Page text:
The World Of Instant Feedback

Social media is a double-edged sword if there ever was one. On one hand, we have the ability to talk with people around the world; on the other hand, we can instantly put any asinine thought that pops into our heads online. This presents the main issue in regards to public perception.

Let's jump back to the example given in the previous section. Here I am upset about my favorite character being female instead of male. I could digest the information, accept the change, and move on. Instead, I go on the internet and rant about how the studio is ruining the character I love, which quickly devolves into a tangent that some people might find insensitive. Now I am in a situation where a simple case of me being afraid of change morphs into something much bigger than that.

It must be said that people are entitled to their opinions. However, we must think about why we have these opinions and what they are actually rooted in. It has become shockingly apparent that some people on social media want to watch the world burn, so they will make incendiary comments just to get a rise out of people. Those people have enough problems and should be ignored anyway.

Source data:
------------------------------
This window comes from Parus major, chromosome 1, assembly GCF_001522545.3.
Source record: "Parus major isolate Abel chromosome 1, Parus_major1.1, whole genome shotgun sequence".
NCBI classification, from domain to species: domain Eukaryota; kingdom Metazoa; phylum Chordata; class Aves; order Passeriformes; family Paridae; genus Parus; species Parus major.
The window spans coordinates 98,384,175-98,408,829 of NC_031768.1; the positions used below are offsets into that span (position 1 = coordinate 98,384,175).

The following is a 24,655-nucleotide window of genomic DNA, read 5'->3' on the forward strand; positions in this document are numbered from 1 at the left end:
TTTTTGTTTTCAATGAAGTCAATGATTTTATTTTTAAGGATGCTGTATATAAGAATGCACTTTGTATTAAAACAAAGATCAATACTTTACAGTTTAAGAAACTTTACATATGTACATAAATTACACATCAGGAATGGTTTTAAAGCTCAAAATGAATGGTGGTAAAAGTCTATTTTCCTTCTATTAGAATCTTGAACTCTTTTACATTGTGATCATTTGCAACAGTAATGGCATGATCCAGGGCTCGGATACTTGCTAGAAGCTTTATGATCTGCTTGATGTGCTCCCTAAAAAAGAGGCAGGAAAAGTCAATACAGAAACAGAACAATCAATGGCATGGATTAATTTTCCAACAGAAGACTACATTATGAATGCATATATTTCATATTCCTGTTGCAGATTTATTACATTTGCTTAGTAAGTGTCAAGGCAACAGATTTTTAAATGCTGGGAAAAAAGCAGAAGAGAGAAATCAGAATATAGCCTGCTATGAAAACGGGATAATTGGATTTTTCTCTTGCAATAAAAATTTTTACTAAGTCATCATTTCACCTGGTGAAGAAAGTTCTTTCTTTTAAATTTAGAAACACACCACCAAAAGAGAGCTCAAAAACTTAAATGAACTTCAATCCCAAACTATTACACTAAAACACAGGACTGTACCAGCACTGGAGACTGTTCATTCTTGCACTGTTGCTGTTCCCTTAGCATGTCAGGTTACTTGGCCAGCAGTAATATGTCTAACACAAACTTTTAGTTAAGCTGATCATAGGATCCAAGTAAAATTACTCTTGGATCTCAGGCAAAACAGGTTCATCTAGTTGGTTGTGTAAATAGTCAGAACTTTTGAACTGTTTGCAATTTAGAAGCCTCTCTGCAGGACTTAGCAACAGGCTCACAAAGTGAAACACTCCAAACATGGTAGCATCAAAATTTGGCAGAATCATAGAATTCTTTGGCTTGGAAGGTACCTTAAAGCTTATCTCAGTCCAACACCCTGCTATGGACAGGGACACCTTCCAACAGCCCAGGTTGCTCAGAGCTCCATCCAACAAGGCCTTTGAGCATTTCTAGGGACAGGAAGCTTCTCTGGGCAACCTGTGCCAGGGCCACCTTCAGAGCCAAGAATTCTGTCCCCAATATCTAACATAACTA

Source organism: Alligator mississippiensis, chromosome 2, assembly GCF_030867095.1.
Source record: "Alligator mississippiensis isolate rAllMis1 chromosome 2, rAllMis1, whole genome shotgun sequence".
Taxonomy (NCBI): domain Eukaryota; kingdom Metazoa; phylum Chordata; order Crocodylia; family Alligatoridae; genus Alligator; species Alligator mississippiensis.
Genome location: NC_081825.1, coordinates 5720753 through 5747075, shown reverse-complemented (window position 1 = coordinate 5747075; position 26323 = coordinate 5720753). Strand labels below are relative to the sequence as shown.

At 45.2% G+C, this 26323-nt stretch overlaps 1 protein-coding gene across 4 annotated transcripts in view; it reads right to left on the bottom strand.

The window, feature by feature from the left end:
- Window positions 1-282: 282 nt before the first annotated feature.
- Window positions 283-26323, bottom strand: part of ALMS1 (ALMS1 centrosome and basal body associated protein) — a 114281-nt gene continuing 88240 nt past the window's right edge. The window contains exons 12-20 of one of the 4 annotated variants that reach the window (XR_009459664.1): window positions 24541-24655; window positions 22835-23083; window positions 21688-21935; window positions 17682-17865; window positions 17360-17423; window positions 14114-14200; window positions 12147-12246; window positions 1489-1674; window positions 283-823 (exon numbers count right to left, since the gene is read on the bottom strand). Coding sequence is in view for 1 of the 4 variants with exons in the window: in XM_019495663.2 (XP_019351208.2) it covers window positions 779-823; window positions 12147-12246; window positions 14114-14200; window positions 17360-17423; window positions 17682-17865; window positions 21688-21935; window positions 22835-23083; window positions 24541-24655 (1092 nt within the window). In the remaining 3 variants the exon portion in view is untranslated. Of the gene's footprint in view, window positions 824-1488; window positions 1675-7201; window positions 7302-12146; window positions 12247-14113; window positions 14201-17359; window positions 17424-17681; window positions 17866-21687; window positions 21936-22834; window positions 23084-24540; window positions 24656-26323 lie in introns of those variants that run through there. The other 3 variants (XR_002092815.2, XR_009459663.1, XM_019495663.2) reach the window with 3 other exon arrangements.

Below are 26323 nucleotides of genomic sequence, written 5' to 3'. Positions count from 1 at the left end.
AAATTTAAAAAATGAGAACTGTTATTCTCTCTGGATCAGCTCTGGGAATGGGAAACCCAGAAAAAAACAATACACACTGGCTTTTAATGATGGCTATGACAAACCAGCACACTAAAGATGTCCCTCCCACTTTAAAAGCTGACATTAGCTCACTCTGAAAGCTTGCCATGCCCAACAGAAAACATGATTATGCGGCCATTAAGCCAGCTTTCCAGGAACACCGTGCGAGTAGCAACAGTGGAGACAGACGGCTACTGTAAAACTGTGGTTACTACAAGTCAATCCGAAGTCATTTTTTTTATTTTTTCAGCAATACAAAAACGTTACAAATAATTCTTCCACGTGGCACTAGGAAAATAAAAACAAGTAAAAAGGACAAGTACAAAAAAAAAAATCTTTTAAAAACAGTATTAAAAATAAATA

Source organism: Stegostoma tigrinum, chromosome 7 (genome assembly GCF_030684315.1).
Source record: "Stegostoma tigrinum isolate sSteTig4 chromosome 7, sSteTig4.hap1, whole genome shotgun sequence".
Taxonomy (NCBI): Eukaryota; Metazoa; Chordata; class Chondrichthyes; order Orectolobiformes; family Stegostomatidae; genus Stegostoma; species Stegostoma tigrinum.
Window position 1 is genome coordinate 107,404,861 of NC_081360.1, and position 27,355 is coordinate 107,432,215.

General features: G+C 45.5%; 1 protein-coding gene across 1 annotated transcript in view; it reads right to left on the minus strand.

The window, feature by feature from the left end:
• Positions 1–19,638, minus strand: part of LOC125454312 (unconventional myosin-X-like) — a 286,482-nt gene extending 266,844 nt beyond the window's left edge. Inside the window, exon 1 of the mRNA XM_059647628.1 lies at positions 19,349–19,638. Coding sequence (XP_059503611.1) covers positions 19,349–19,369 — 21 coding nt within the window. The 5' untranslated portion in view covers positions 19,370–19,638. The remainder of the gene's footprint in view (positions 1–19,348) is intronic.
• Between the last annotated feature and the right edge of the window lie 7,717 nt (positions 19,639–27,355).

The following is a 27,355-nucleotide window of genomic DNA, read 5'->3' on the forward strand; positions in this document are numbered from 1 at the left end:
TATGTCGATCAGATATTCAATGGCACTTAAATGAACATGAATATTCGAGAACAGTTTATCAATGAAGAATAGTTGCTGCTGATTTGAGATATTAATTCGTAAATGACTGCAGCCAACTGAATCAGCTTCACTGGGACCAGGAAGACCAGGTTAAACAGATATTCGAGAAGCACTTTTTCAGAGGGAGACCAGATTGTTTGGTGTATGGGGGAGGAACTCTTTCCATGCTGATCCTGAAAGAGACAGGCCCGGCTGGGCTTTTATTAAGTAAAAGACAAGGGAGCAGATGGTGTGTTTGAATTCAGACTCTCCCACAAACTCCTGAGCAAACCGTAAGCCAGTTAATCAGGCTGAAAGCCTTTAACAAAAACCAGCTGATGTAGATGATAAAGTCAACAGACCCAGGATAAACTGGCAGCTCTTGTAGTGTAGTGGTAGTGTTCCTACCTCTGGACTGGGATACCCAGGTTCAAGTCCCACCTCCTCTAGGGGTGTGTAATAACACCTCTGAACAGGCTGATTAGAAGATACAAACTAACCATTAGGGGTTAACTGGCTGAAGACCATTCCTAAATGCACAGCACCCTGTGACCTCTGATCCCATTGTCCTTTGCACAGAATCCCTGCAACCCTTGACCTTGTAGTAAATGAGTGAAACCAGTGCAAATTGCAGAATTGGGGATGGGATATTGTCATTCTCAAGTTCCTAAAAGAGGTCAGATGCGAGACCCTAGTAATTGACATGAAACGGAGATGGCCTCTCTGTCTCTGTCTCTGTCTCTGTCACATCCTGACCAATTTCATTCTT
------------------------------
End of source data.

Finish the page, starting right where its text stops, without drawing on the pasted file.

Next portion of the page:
Back to the issue at hand: the ability to have instant feedback can breed misconceptions. If I don't care for a certain thing, I am more than entitled to that opinion. But this thought can get people stuck in cyclical thinking, that can fuel most arguments; "My opinion is right so therefore yours is wrong". Having the moral high ground has become a sort of drug in our society. Comic book fans are no different. It allows people to hate on certain things, without having all the information. This follows the classic Jedi logic: fear leads to anger, anger leads to hate.

Change Is Inevitable

Fans need to remember that no film or TV property has ever followed the source material verbatim. They use elements and certain aesthetics, but some things don't translate to a visual medium. So, arguing that something is bad because it doesn't stick to the source material is moot. It is just used as an excuse to mask our fear of change, which I hate to break it to you, is inevitable.

Some of the best comic book movies have been very loosely based on the comics. The Dark Knight Trilogy is a shining example of that. It took elements from many different stories and made a wonderful new story. All of the MCU films are an amalgam of different story lines that weave in and out of each other flawlessly. Using the term "source material" is employed as a foothold that enables someone to argue about their fear of change, instead of just admitting they don't like change.

In summation: people don't like change, it's scary and we make great attempts to avoid it at all costs. Comic book fans are no different, and don't like when the thing they love is changed from what they are familiar with. This doesn't make them bigots or racists, it just makes them human. Nerds are people too. There are more constructive ways for fans to voice this upset, but at the end of the day, they just want to be heard and have their opinions matter. In the end, that is all any of us really want.